My Whirlwind Tour of French Food and Culture - Marsha Trego, Food Science major, Nutritional Sciences minor


Posted: September 5, 2013

I got to eat Nutella crepes underneath the Eiffel Tower and to learn about foreign agricultural trade from within the French U.S. embassy, and I wouldn’t trade these experiences for the world.
Standing under the sparkling Eiffel Tower on our last night together in Paris

Standing under the sparkling Eiffel Tower on our last night together in Paris

As are many of life’s greatest decisions, my decision to participate in an embedded course to France was spontaneous. Although the idea of travel always intrigued me, I had never thought of going to France until one day I noticed a mention of an information session for an embedded course entitled INTAG/AG BM 499 E US/French Ag and Food Systems while skimming over the College of Ag newsletter and decided to attend. Immediately after leaving the info session, I called my mom, emphatically explained to her how much I could learn for such a reasonable price, and the plan was set into motion. I knew about five words of French, three of which were food, but I was ready to take on the challenge.

The goal of the course was to compare the French food system to the American, including a two-week trip to Paris, France at the end of the spring 2013 semester. We covered topics like GMO’s, the environmental implications of agriculture, health and diet, agribusiness, and the organic food industry. Most of these subjects have a lot of controversial and “gray” areas, which led to some of the most interesting discussions I’ve had in a class. The course also gave me the opportunity to interact with students from different majors like animal sciences and biological engineering, which brought many unique perspectives on current issues to my attention.

When the day finally came for me to get on the plane, I pushed back any trace of nervousness I had and faced theTregoFrance2.png new land of France with excitement and an open mind. Paris exceeded my expectations. All of the architecture is so beautiful, with ornate balconies and cobblestone streets and gorgeous bridges and flowers everywhere. There is a law in Paris that no building can be constructed over 100 meters high, so the city retains its classic charm without the looming skyscrapers of other cities. Yet through all of this, one could still find graffiti and the sound of car horns, albeit from much smaller vehicles than in the U.S., reminiscent of people and cities everywhere.

We stayed in the Cite Universitaire dormitory, which reminded me a lot of being back in the Penn State dorms, except here we were just a quick metro ride away from the Eiffel Tower and the Louvre. Because we were students at AgroParisTech, we were able to receive metro passes that normally only Parisian citizens can have. These passes were one of the most important perks of the trip because they allowed us to travel anywhere in the city without fear of being unable to find our way back. This freedom to explore was invigorating and gave me confidence in my ability to act independently. Outside of class hours, we were able to see famous places like the beautiful church at Sacre Coeur and Moulin Rouge and to explore Paris’ many museums. My favorite was the Museé d’Orsay, which has the largest impressionist collection in the world, but I also visited the Louvre and the very interesting Pompidou Centre museum of modern art.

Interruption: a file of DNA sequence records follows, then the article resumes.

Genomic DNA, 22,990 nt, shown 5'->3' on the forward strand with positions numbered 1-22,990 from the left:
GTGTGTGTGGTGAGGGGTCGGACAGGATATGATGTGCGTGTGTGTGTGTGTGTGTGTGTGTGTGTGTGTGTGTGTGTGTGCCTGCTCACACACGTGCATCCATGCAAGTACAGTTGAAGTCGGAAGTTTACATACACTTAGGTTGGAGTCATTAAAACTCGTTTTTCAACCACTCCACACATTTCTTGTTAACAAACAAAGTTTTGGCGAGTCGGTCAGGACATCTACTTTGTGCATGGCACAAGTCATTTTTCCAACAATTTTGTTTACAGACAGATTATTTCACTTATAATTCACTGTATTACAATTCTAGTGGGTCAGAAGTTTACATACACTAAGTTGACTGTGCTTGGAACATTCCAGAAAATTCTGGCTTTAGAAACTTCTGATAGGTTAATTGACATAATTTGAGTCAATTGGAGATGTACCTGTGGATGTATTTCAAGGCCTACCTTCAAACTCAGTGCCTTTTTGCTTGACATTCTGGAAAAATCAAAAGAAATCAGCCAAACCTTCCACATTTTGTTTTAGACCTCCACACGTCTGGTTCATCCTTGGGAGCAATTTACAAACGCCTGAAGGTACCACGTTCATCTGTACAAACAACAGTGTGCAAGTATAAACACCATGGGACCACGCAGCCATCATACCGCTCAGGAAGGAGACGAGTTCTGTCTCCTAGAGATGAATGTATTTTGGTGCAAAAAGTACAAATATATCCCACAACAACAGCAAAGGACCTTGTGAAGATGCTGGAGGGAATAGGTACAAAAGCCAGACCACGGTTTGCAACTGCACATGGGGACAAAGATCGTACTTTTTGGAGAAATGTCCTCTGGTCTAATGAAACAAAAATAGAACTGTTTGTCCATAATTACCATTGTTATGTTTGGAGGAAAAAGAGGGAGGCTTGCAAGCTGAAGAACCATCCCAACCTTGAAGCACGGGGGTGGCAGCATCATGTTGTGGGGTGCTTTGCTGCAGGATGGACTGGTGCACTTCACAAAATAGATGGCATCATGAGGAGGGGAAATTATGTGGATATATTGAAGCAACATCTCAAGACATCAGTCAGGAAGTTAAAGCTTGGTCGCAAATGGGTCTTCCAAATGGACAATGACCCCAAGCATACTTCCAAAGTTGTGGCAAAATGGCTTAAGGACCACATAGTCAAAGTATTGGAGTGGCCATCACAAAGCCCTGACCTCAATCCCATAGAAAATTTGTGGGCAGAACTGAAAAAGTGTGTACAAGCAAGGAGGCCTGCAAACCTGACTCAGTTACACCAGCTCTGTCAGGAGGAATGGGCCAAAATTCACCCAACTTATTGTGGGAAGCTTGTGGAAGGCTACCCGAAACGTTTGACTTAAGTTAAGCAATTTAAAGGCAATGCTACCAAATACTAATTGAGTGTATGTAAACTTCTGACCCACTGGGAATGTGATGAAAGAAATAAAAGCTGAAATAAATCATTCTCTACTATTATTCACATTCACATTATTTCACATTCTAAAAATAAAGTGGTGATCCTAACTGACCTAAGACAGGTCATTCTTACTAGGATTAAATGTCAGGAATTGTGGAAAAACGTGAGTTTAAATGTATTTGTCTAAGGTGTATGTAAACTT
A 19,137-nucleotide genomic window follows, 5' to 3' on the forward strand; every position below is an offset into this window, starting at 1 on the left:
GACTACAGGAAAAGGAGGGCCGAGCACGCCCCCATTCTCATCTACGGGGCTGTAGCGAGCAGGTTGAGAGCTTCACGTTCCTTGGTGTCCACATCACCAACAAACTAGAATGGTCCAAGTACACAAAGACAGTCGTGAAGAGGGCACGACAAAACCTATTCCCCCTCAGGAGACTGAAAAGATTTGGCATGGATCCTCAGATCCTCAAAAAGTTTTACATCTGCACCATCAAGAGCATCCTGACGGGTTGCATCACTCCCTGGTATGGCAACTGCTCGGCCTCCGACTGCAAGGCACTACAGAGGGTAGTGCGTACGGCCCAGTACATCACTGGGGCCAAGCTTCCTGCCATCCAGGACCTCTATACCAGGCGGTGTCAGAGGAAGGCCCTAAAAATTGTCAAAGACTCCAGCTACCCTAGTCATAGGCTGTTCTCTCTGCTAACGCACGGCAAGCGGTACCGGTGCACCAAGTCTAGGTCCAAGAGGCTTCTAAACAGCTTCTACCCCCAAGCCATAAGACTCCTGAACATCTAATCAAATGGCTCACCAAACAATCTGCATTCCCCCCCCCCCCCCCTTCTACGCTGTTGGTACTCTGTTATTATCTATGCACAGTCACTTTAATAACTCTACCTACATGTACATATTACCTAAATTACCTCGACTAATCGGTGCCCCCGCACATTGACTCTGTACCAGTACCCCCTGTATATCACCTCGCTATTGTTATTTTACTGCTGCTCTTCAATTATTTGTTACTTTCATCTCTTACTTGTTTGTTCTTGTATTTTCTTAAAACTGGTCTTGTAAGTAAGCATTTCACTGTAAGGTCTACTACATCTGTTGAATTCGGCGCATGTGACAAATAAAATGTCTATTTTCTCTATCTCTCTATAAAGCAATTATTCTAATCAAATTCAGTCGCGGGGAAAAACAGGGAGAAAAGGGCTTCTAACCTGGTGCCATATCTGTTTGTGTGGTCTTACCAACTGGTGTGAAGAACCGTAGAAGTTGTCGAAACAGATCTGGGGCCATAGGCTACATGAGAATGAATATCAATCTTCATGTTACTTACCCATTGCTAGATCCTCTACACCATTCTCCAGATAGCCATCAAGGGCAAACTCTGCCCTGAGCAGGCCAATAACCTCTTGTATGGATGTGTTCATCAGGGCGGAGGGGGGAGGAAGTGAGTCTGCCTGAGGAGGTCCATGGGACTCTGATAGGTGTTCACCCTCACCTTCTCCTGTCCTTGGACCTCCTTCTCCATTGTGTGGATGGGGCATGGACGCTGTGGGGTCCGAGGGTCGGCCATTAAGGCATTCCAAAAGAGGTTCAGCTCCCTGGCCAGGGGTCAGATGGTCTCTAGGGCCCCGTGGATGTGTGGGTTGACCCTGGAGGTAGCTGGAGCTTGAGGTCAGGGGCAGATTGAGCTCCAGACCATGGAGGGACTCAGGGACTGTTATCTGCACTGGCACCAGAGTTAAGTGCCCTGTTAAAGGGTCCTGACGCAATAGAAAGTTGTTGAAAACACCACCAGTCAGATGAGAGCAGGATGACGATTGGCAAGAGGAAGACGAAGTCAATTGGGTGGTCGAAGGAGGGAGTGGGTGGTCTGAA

Of course along with our free time for exploration, we also had class time and guided tours aTregoFrance3.pngnd visits. Our classes were held in an AgroParisTech classroom and were conducted by French professors and industry professionals. I found that the French food industry is centered around tradition with a focus on quality, as opposed to quantity. The French people still buy most of their food from small, specialized shops, a feature in stark contrast with grocery shopping in America where a Walmart can be found in almost every town. The French are very proud of their food, as they should be. There were also several discussions of the “French paradox,” which I found especially interesting given my interest in nutrition. Some of my favorite lectures abroad were the lectures on animal welfare and sensory perception, which was followed by a cheese tasting. We also visited Rungis, the world’s largest wholesale market and went on a “chocolate tour” to several of Paris’ artisan chocolatiers, one of which is where I tried my first macaroon and fell in love. For me, the highlight of the course was our day in the Champagne region of France. We toured expansive cellars and learned all about the production process from grape selection to riddling to labeling and finally tasting. The growers’ and winemakers’ pride for their product was overwhelmingly apparent, and it was an experience I feel lucky to have had. 

This trip was a huge lesson in communication. Many French people speak English, but we still tried to at least begin our conversations in French as a sign of courtesy. Despite some language mishaps, it seemed we were always able to get our point across in the end. But more importantly than the language barrier, I learned what it’s like to be a foreigner. Experiencing cultural differences and differing opinions, especially on food, has allowed me to be more open minded and to see current agricultural and social issues in a new light, which will be an invaluable skill in my future career and life. I feel so fortunate to have had the opportunity to learn as much as I did. I got to eat Nutella crepes underneath the Eiffel Tower and to learn about foreign agricultural trade from within the French U.S. embassy, and I wouldn’t trade these experiences for the world.